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The Barolo Palace:Medieval Astronomy in the Streets of Buenos Aires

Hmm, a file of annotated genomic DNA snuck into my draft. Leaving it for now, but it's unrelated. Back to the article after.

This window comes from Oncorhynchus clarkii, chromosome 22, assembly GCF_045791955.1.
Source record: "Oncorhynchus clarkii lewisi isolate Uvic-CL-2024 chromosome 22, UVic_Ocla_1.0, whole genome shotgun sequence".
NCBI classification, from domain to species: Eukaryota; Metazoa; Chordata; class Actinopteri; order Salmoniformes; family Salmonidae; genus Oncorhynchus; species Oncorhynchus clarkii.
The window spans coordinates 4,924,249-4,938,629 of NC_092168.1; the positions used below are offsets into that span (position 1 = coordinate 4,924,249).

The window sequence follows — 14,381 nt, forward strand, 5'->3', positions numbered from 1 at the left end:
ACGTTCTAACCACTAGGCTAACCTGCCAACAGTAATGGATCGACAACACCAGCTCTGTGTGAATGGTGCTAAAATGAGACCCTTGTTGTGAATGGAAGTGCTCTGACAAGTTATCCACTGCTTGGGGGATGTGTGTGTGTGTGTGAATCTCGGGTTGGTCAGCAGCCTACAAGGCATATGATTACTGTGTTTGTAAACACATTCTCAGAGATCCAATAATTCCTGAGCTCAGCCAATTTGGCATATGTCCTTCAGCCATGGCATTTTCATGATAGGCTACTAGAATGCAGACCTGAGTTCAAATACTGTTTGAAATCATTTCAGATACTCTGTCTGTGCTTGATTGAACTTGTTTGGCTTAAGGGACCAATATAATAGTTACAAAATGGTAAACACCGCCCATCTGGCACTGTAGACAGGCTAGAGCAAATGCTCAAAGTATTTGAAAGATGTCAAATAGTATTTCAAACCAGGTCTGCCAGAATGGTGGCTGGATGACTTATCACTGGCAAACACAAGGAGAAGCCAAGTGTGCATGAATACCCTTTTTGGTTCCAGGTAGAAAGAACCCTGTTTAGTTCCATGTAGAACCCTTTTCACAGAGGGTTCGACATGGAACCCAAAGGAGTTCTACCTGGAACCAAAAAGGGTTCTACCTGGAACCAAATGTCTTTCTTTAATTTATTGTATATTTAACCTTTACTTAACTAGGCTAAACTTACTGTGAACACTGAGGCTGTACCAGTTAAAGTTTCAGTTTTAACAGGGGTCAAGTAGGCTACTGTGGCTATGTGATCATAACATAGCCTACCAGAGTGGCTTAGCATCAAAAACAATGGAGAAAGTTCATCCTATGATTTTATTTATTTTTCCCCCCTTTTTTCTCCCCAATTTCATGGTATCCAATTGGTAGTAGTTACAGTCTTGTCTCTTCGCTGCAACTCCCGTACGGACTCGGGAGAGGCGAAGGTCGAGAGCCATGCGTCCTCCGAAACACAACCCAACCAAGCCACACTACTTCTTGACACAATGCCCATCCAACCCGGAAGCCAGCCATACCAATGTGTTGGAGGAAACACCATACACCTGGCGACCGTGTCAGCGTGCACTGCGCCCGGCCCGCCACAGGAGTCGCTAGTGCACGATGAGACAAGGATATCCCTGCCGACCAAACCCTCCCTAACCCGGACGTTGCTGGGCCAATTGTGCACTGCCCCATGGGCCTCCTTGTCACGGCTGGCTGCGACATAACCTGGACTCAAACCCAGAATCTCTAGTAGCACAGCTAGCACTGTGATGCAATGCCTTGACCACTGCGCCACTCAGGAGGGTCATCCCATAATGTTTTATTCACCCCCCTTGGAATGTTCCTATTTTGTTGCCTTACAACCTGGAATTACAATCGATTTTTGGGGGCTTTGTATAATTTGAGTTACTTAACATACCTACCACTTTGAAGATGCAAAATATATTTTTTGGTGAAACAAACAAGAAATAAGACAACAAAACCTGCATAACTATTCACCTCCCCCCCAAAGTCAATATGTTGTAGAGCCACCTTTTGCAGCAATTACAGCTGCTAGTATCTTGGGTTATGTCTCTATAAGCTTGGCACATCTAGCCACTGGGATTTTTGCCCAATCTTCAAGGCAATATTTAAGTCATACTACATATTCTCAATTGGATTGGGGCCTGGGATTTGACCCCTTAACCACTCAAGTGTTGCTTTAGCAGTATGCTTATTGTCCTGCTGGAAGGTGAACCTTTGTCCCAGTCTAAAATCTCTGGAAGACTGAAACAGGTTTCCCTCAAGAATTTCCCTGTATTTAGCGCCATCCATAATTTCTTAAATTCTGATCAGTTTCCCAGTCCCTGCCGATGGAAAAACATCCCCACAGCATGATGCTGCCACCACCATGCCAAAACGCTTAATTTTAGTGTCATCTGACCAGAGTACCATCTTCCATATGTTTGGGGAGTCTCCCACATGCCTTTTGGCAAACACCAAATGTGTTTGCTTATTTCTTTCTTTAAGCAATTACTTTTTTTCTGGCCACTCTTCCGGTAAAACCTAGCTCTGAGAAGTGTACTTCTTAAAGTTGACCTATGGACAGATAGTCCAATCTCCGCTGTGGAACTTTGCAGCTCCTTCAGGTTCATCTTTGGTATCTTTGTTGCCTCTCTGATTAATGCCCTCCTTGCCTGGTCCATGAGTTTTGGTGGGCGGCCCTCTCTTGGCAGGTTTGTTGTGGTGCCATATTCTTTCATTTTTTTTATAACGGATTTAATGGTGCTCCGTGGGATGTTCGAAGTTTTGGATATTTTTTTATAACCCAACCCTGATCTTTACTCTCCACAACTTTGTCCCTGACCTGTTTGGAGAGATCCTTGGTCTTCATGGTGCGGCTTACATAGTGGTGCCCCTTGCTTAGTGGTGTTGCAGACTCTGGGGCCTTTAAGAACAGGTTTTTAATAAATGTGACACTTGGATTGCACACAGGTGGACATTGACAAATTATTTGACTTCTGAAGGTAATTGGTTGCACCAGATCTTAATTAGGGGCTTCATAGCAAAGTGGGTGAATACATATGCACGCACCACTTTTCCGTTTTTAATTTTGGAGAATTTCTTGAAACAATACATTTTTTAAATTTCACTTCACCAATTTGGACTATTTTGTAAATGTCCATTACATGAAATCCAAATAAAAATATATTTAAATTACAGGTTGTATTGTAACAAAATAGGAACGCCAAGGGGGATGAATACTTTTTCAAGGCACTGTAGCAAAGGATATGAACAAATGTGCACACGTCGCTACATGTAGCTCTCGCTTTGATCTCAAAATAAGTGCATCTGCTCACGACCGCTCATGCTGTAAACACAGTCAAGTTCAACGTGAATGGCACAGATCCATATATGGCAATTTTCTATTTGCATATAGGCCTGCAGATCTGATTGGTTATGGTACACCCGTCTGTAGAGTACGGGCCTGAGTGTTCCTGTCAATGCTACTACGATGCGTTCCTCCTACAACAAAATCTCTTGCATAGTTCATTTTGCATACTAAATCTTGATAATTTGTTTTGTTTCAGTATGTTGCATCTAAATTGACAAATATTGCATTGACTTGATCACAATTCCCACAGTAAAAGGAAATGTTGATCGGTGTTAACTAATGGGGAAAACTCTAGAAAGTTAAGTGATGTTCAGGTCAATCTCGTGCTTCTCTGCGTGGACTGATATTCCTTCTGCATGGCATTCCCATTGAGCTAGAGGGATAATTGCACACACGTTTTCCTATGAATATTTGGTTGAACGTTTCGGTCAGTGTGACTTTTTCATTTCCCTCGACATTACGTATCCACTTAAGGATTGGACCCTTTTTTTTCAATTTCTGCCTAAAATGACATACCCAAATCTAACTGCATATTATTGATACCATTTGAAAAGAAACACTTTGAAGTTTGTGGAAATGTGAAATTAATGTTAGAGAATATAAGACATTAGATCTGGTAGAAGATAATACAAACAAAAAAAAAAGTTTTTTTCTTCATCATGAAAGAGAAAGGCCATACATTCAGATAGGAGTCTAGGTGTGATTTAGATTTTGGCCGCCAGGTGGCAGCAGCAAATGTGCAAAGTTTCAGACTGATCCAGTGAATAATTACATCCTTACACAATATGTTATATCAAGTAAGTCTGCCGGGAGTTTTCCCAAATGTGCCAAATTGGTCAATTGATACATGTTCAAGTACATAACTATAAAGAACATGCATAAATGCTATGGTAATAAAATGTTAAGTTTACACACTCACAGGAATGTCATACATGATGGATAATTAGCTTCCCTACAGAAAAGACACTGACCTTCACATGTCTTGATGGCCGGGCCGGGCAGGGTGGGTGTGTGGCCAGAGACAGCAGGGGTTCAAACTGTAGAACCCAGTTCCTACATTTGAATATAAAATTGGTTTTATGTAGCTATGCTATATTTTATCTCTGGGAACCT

Cultural heritage relating to the sky in the form of sundials, old observatories and the like, are commonly found in many cities in the Old World, but rarely in the New. This paper examines astronomical heritage embodied in the Barolo Palace in Buenos Aires. While references to Dante Alighieri and his poetry are scattered in streets, buildings and monuments around the Western world, in the city of Buenos Aires, the only street carrying Dante’s name is less than three blocks long and, appropriately, is a continuation of Virgilio street. A couple of Italian immigrants—a wealthy businessman, Luis Barolo, and an imaginative architect, Mario Palanti—foresaw this situation nearly a century ago, and did not save any efforts or money with the aim of getting Dante and his cosmology an appropriate monumental recognition, in reinforced concrete. The Barolo Palace is a unique combination of both astronomy and the worldview displayed in the Divine Comedy, Dante’s poetic masterpiece. It is known that the Palace’s design was inspired by the great poet, but the details are not recorded; this paper relies on Dante’s text to consider whether it may add to our understanding of the building. Although the links of the Palace’s main architectural structure with the three realms of the Comedy have been studied in the past, its unique astronomical flavor has not been sufficiently emphasized. The word of God, as interpreted by the Fathers of the Church in Sacred Scripture, Aristotle’s physics and Ptolemy’s astronomy, all beautifully converge in Dante’s verses, and the Barolo Palace reflects this.